1920s >> 1925 >> no-256-december-1925

The Industrial Revolution

By the Industrial Revolution is meant that rapid and complete change in the methods of production and distribution, which, becoming increasingly evident during the first three-quarters and very marked during the last quarter of the eighteenth century, has continued without intermission to the present day. It involved the breaking up of the old forms of the organisation of production and their replacement by others; the superseding of the skill of the craftsman by machinery; the widespread application of mechanical power to manufacture, and later to transport both on land and sea. It was the cause of the rise of new social classes, and new social relationships with their own peculiar problems requiring to be solved.

An enormous increase of population was made possible, concentrated in fresh areas, and industrial towns arose which in turn led to important developments in sanitary science and alterations in local government. With this progress new ideas were spread abroad which were in keeping with the changed conditions.

In the middle of the eighteenth century this country was still largely agricultural. The bulk of the population (at that time about six millions) was engaged in agriculture, and even as late as 1773 corn was regularly exported. Many even of those workers who worked at other occupations also relied partly on their small plots of land. The country was, on the whole, prosperous, its population and its trade were increasing steadily, and it stood in importance second only to France. By far the largest industry was the wool and cloth manufacture, which was regarded by the Government as of great national importance. The cotton industry was small but increasing, and there was already a distinct tendency for both to concentrate in Lancashire and Yorkshire, with a consequent decline of the Eastern counties.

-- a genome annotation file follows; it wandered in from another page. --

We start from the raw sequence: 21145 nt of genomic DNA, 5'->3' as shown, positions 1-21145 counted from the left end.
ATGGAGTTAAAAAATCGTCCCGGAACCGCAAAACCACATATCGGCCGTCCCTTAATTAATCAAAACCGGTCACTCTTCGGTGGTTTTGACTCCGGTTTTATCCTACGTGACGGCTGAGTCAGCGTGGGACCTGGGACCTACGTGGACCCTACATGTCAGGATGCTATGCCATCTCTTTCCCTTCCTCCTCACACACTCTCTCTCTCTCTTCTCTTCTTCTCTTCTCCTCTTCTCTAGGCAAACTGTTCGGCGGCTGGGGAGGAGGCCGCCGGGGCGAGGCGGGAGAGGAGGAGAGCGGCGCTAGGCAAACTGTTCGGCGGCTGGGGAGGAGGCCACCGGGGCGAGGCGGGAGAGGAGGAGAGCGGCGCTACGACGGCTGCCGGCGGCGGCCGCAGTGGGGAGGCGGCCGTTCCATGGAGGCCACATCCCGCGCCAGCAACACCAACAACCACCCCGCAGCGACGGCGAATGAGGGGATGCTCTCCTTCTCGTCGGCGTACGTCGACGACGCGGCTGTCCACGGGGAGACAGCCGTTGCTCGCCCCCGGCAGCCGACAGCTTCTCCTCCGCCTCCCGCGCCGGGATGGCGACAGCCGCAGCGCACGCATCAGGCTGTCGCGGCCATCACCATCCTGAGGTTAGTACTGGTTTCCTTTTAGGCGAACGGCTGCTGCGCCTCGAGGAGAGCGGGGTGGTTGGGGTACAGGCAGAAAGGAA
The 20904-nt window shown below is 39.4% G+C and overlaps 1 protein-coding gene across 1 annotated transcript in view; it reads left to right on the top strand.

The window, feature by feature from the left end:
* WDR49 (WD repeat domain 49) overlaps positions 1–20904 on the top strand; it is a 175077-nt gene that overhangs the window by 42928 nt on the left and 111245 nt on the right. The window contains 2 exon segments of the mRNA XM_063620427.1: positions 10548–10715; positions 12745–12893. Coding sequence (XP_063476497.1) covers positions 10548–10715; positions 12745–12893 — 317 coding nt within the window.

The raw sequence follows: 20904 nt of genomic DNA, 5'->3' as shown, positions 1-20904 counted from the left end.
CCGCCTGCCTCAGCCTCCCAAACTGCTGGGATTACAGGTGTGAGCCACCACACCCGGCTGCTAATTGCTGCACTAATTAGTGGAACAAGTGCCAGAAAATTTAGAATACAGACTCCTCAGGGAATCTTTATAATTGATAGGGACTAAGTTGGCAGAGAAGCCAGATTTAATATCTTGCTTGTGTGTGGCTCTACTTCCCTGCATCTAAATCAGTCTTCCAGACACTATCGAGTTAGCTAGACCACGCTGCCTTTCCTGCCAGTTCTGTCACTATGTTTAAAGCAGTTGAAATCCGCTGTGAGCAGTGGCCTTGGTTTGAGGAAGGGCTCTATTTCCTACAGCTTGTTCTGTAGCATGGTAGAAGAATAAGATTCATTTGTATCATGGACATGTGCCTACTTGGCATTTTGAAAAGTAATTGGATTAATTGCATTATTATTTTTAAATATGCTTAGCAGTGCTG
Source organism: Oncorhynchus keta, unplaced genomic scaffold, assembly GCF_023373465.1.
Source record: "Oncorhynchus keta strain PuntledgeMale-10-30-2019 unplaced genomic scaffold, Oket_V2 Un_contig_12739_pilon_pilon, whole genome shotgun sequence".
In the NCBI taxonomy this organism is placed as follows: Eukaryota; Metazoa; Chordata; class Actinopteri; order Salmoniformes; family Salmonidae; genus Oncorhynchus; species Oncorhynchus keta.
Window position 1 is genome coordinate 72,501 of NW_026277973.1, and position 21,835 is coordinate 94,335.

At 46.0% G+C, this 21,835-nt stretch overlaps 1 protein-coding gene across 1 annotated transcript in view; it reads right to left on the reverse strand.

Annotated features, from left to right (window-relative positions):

Owing to the scarcity of wood for charcoal making, the iron industry, never very large, was scattered and more or less stagnant. Coal had not yet come into general use for household purposes and means had not been found then of using it successfully for iron smelting. The amount raised each year was only 4½ million tons. The roads were so bad as to be often impassable after wet weather, and these being the only means of internal transport except where there happened to be navigable rivers, the amount of traffic was exceedingly small. Coal, for instance, was brought to London by sea from Newcastle.

As with goods so with people, for there was usually little need for people to travel or change their place of living.

The spinning and weaving of wool and cotton were carried on in the main in the homes of the workers, who were not, as now, brought together in the employer’s factory.